One has to read this quote in context, of course. It comes from the latest Discover magazine and is reviewed in a blog entry written by AiG speaker and researcher, Dr. Georgia Purdom. Dr. Purdom has a PhD in molecular genetics.
In this latest Discover magazine (Dick Teresi, “Lynn Margulis,” Discover, April 2011, pp. 66–71.), the interesting quote comes from Dr. Lynn Margulis.
Dr. Purdom states the following:
Dr. Lynn Margulis is an evolutionary biologist and professor in the Department of Geosciences at the University of Massachusetts-Amherst. She was married to the well-known atheist and astronomer, Carl Sagan. Dr. Margulis’ belief in what she has termed symbiogenesis—meaning evolution occurs by leaps resulting from mergers between different organisms—puts her at odds with many other evolutionists. The vast majority of evolutionists believe that natural selection and mutation over long periods of time gradually lead one kind of animal to evolve into another kind (e.g., dinosaurs to birds). In this Discover article, Dr. Margulis makes clear her problems with natural selection and mutation, which most creationists would agree with.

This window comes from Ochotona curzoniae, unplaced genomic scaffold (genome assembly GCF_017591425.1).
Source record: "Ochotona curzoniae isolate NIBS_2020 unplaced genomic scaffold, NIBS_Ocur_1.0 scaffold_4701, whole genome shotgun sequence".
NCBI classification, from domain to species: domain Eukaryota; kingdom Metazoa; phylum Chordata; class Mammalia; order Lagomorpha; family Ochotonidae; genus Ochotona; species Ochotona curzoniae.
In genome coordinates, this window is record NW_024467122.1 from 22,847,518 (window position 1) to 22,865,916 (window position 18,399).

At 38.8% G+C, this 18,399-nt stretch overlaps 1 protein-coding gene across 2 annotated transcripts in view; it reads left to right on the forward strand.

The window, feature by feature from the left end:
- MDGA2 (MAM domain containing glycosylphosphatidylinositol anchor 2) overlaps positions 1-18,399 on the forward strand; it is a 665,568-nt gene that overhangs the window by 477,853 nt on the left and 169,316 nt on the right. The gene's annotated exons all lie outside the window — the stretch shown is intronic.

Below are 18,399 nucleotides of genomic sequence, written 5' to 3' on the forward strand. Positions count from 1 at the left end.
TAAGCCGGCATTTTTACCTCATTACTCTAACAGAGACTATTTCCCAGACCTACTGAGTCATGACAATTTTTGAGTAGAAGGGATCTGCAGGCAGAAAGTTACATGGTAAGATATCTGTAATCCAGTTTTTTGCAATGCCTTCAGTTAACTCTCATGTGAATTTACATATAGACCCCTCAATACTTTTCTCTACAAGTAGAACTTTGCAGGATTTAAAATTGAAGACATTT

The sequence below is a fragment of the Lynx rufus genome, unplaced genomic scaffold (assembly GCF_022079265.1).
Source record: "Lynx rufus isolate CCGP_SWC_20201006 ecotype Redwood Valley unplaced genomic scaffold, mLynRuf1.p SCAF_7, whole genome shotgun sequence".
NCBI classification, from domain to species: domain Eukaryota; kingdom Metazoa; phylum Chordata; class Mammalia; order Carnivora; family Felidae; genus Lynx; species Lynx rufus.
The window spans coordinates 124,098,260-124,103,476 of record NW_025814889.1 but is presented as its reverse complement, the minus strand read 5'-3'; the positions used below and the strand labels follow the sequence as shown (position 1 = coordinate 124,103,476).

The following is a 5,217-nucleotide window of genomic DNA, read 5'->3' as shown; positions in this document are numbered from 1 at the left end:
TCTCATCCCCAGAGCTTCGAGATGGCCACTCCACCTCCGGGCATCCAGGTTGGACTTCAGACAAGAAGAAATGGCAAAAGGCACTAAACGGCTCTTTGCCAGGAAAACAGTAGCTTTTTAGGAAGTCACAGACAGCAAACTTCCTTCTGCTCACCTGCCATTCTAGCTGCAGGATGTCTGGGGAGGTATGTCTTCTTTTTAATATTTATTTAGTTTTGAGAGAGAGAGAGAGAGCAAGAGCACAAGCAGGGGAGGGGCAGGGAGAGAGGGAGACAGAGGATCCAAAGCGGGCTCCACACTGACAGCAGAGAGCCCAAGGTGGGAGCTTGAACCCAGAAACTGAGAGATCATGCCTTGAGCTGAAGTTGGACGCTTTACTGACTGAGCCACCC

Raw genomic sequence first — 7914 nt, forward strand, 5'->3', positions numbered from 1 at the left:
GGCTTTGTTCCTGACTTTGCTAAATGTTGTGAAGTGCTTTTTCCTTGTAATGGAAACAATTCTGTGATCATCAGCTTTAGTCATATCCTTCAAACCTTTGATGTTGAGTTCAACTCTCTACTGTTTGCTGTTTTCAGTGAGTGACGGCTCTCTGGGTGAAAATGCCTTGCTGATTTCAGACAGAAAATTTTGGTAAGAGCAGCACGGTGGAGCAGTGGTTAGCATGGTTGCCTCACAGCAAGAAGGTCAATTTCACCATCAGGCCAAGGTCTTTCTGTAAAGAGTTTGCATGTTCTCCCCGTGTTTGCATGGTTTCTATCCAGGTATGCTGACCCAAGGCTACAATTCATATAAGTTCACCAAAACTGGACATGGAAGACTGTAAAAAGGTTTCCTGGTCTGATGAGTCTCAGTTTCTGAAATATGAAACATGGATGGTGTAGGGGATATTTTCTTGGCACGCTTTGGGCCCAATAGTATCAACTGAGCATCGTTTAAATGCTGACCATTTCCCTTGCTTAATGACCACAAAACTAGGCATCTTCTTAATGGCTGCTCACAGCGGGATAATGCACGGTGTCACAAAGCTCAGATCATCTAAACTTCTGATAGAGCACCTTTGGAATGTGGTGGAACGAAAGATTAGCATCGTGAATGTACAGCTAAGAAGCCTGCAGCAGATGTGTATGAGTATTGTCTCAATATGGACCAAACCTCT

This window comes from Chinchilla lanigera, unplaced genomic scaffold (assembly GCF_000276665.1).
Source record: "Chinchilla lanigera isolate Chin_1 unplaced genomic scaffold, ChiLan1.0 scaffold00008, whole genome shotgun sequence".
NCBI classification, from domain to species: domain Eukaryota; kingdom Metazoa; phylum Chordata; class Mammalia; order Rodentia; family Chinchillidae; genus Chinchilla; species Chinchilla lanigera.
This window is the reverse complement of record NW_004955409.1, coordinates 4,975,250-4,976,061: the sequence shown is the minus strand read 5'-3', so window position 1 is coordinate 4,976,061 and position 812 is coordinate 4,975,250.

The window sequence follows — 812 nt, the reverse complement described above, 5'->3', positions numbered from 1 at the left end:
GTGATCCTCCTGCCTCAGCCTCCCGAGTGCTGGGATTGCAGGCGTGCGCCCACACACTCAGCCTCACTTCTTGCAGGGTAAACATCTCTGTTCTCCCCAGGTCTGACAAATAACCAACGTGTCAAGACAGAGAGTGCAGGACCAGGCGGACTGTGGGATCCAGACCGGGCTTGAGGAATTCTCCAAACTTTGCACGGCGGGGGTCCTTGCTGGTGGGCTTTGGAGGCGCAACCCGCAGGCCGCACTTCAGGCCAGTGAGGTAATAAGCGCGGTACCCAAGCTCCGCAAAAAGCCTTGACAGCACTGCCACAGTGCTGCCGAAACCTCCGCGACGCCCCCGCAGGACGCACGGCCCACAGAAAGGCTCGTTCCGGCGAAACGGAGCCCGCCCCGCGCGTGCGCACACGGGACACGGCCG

Dr. Purdom then quotes from the article.
Natural selection eliminates and maybe maintains, but it doesn’t create. (1)
I was taught over and over again that the accumulation of random mutations led to evolutionary change—led to new species. I believed it until I looked for evidence.
What they found [Grants’ research on Darwin’s finches] was lots of back-and-forth variation in the population and then—whoop—a whole new species. There is no gradualism in the fossil record.
They [Grants’ research on Darwin’s finches] saw lots of variation within a species, changes over time. But they never found any new species—ever. They would say that if they waited long enough they’d find a new species.
The critics, including the creationist critics, are right about their criticism [that natural selection is not a mechanism for the evolution of new species]. It’s just that they’ve got nothing to offer but intelligent design or “God did it.” They have no alternatives that are scientific.
Dr. Purdom continues.
While Margulis states plainly that the creationist view that “God did it” is not scientific, does that mean her view is more scientific? No. Both creation and evolution fall into the realm of historical science. Both depend heavily on starting points or worldview when interpreting the evidence in the present to understand how it came to be through the past. Margulis claims symbiosis did it, and creationists claim God did it—both are assumptions about the unobservable past. An assumption is only as good as the truthfulness of the source it is based on. Which do we choose—God’s unchanging, inerrant Word or man’s changing, fallible ideas?
Dr. Purdom has much more to say and I would encourage you to read her entire blog entry.
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